Even Hadrian’s Wall pales in comparison to the Great Wall of China. Several walls were being built as early as the 7th century BC in China, for defense and to serve as border control. Those bits and pieces were maintained, enhanced, and ultimately connected. The Great Wall reached its greatest form during the Ming Dynasty (1368–1644).

Well, the select club of epic walls might get another addition: the Siberia Wall in the Altai Mountains.

Ramparts and walls

Today, the wall system is barely visible, but it must have been truly humbling in its time. Professor Andrey Borodovsky, an archaeologist working in the Altai Mountains in eastern Russia, says that it measured eight meters high, and had a width of ten meters.

‘To the east of these walls is a fairly wide passage, which is limited at the mountainside by another series of walls, oriented west-east across the Katun valley,’ he said.

Siberian scientists study the Altai walls, concealed under thick layers of turf. Picture: Andrey Borodovsky.

Just on a single hillside, he found nine adjacent walls, connected in a rampart system. At the moment, it’s unclear who built the system, though Borodovsky believes that based on their structure, the walls were more a Trump-style border control than a Roman defense system.

‘These walls were clearly made to cut off crowds of people, and make them go through a narrow passage in the direction chosen by the creators of the (construction).’

Location of the Altai Walls. Picture: Andrey Borodovsky.

The existence of archaeological remnants in the area was known for quite a while. However, much of the wall system was destroyed by the construction of the Chuya highway in tsarist times. Later on, Stalin continued work on the highways using prison labor — and destroyed even more swaths of archaeological walls. The expansion of the modern-day village Souzga village also took its toll, leaving only stumps of the walls’ former glory. But even so, what’s left is impressive.

Seeing the unseen

The problem is that the entire system is covered by turf, to the point where it’s barely visible to the naked eye. Sattelite imagery also doesn’t help that much, so Borodovsky used geophysical techniques — especially a method called resistivity.

The subsurface location of the walls, as interpreted by the Russian archaeologist. Location of the Altai walls, and data from geophysical analysis. Picture: Andrey Borodovsky.

In Electrical Resistivity Tomography (ERT) current is pumped into the ground through electrodes, and measured on other electrodes. Based on this measurement, characteristics of the underground can be assessed, and man-made material can be separated from natural soil and rocks (to some extent). He also used seismic methods, where an earthquake-like wave is created, and information can be derived based on its reflection captured at a sensor.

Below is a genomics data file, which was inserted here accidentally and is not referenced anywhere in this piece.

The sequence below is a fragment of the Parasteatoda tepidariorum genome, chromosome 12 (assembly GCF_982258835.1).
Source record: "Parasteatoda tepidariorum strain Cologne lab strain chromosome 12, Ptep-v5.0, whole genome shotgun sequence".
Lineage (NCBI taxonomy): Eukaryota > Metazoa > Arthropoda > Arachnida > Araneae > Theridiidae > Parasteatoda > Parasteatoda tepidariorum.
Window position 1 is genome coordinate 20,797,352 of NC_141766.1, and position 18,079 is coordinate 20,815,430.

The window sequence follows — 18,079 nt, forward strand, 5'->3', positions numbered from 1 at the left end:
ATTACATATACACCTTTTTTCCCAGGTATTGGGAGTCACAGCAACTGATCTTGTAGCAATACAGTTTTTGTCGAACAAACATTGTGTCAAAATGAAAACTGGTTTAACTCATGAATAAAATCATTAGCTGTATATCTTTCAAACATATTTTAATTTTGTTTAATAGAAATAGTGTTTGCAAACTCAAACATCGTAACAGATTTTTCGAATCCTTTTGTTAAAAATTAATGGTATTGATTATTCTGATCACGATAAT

‘Geophysics has clearly confirmed that the Souzga walls were artificially created,’ he told The Siberian Times.

Still, the age of the walls is still open for discussion. Borodovsky says he doesn’t know the exact age of the walls yet, but he estimates it around the first millennium BC.

‘It is not very easy to determine the age of such constructions, when exactly were they created, but I believe it was around the first millennium BC – the beginning of new era. That is Iron Age or even Bronze Age, but more likely – Iron Age.’

‘I’m basing this on the fact that it was the time when such constructions are created all over the world, for example the famous Hadrian’s Wall also fits into this trend.’

The Altai Walls were even more impressive than Hadrian’s Wall in northern England, which still survives today. Image credits: Steven Fruitsmaak.

The problem is that what little has been found on the surface has been dated to medieval times. But Borodovsky believes the medieval people only built on top of the ancient walls and didn’t create them from scratch. He says that medieval people wouldn’t have had the interest or the money for such a massive project.

‘I still believe that in Middle Ages there was not a big enough community here which could afford to build such a formidable construction. Besides, there also was no need for such a construction because in Middle Ages there were a lot of small, scattered communities here.’

There’s also a matter of historical coherence which supports his assumption. Many important Eurasian defense lines date from the beginning of the first millennium BC up to a few hundred years in the Current Era. Borodovsky explains:

‘Such a fortification process was due to a number of factors. First, the appearance of significant human resources in this era, thanks to the potential of an integrated manufacturing economy. Secondly, the aggravation of military conflicts and a significant increase in their scale. Thirdly, the formation of large state and proto-state entities, which had economic, cultural and political boundaries and these boundaries … to separate their world from aliens.’